Nancy Munn — remembered as “a scholar’s scholar” — was an Emerita Professor of Anthropology at the University of Chicago and a renowned expert on the commingling of space and time. Munn passed away on January 20, 2020. A memorial will be held Monday, April 24. A key figure in the development of symbolic anthropology, she was among the first scholars to bring phenomenology to bear on anthropological analysis, according to an obituary published in American Anthropologist.
“Nancy’s impact on her field and on the students in the anthropology department here was huge,” says Jennifer Cole, Professor in and Chair of the Department of Comparative Human Development. “Sharing work with her was incredibly inspiring — she really could see heaven in a grain of sand, and then elaborate how what she’d seen connected to other aspects of social life. Having shared work with her, I knew why her students were so devoted.”
Munn grew up in the Yorkville section of New York’s Upper East Side. She entered the Letters Program at the University of Oklahoma and, after receiving her bachelor’s degree, she continued on to the University of Indiana for a master’s degree, where she worked as a research assistant for David Bidney. She left the university and completed her training at the Australian National University, where she studied eventually with W. E. H. Stanner, an Australian anthropologist who worked extensively with Indigenous Australians. Munn was awarded a Fulbright Fellowhsip and carried out her first fieldwork in central Australia with the Walbiri living in Yuendumu in two periods, from 1956 to 1958, with additional research in Alice Springs. She wrote her dissertation while in residence at Cornell University and received her doctorate from Australian National University in 1960. Munn returned to the Northern Territory in 1964 with support from the Australian Institute of Aboriginal Studies and conducted research at the Areyonga Government Settlement.
Munn began her teaching career at Bennington College in Vermont, then took a position at the University of Massachusetts, Amherst, with an interim year at the Institute for Advanced Study in Princeton in 1972.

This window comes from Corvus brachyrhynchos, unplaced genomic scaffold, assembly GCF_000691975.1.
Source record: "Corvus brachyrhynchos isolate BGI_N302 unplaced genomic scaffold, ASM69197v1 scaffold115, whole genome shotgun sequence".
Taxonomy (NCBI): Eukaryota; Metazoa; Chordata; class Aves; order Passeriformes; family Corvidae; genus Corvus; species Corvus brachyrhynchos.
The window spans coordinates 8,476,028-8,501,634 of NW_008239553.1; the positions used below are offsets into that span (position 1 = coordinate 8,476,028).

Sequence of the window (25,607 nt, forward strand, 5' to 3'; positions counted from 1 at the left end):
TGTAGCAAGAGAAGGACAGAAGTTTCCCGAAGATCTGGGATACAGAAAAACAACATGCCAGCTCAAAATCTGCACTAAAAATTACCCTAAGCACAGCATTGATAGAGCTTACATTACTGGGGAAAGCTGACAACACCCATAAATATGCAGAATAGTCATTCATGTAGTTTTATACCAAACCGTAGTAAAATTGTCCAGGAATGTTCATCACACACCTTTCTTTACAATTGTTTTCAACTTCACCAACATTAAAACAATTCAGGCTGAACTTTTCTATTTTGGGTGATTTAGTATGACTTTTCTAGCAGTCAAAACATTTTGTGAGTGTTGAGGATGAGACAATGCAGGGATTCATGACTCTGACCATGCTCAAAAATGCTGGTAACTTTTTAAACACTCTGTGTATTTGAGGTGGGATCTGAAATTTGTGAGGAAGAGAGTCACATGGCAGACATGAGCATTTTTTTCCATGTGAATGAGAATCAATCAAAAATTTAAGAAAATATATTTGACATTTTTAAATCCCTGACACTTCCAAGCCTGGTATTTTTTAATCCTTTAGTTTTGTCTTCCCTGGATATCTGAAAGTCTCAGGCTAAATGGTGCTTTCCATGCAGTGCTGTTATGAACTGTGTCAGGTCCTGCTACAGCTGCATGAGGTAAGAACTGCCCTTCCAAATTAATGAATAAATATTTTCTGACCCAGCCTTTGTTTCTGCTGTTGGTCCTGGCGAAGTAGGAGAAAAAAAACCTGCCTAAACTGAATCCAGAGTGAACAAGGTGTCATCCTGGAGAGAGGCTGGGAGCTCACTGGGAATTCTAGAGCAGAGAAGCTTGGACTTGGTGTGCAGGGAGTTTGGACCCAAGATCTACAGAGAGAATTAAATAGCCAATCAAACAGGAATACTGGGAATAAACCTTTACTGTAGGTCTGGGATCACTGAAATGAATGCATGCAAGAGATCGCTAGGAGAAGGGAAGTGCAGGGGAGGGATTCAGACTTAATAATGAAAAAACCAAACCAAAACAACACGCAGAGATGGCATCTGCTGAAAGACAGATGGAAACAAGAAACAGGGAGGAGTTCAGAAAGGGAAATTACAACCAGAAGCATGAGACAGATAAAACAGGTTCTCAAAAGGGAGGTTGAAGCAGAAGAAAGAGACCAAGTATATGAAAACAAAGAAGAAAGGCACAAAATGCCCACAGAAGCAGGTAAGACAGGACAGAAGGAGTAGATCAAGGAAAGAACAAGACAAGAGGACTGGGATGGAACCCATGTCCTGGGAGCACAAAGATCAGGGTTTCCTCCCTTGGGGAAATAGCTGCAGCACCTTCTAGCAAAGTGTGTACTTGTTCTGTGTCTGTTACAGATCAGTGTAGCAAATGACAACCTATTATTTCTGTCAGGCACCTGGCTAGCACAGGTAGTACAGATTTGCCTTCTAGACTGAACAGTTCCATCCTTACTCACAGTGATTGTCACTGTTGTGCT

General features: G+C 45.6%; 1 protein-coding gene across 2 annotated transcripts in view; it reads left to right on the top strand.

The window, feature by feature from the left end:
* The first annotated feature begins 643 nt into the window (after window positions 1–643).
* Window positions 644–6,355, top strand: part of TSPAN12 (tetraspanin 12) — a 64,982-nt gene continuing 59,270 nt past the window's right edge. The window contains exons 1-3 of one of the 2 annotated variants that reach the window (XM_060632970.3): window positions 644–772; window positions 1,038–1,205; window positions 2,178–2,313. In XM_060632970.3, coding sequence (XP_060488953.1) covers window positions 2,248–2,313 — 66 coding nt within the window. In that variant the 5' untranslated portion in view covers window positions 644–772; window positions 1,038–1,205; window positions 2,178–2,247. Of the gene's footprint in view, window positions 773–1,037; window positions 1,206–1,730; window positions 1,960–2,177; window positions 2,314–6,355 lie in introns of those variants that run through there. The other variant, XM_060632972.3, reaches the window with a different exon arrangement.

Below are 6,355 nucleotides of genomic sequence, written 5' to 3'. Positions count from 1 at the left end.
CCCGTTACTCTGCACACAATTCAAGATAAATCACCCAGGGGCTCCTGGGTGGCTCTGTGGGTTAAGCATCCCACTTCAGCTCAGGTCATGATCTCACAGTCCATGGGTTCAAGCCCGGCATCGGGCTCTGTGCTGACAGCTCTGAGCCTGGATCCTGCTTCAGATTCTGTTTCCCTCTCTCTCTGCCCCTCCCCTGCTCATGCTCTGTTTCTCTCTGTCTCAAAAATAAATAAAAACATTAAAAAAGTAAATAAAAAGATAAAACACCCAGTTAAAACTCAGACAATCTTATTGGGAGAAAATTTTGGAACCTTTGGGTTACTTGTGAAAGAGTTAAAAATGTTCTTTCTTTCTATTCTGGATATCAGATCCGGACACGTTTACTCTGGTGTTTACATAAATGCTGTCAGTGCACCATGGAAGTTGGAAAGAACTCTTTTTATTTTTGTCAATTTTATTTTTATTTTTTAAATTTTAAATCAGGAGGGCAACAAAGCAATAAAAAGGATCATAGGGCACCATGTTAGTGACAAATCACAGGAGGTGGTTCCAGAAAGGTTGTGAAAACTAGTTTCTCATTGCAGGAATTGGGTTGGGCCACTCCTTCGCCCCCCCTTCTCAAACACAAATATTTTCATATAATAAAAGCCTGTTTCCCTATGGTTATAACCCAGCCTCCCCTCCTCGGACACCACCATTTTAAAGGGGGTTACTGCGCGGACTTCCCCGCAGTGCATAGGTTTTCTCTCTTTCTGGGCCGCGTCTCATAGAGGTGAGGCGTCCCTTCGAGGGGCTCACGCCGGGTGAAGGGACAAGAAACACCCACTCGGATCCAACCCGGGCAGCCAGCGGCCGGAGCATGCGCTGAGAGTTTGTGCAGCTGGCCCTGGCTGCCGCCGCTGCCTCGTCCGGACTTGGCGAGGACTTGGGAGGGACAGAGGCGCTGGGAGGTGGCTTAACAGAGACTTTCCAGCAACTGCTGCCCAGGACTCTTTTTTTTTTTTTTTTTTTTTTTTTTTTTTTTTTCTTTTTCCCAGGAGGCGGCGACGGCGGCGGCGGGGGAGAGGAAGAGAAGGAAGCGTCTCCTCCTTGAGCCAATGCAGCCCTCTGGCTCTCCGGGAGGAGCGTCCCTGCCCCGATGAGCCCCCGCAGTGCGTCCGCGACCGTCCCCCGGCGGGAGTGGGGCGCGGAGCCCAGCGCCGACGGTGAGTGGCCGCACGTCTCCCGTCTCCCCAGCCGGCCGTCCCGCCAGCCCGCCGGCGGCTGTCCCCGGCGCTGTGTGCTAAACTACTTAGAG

According to Andy Lass, Professor Emeritus of Anthropology at Mount Holyoke College, her work took “a bottom-up approach, i.e., an in-depth analysis of social organization, kinship as foundational to an analysis of world view and symbolic action. This was also a hallmark of her lectures at the Department of Anthropology at the University of Massachusetts, Amherst.”
For her second fieldsite, Munn went to the Massim archipelago, home of the kula ring, and — with support from the National Science Foundation — carried out fieldwork on the small island of Gawa in two parts between 1973 and 1975, presenting an initial analysis as the Lewis Henry Morgan Lectures in 1976. This later became her magnum opus: The Fame of Gawa: A Symbolic Study of Value Transformation in a Massim (Papua New Guinea) Society, published in 1986.
Munn came to the University of Chicago in 1976, becoming the first tenured female professor in the Department of Anthropology. Shortly after returning from Gawa, she offered a seminar largely devoted to working through her raw fieldnotes.
“As a teacher and advisor, Munn was an extraordinarily close reader and careful thinker who saw no need to muffle her comments, which could be quite direct,” according to American Anthropologist. Mariane C. Ferme, a Professor in the Department of Anthropology at the University of California, Berkeley, wrote in HAU: Journal of Ethnographic Theory, that “As a student in several of her seminars at the University of Chicago during the years leading up to the publication of The fame of Gawa, my thinking was profoundly shaped by Munn’s elaboration of the spatiotemporal dimensions of material substances and places in the making of meaning.”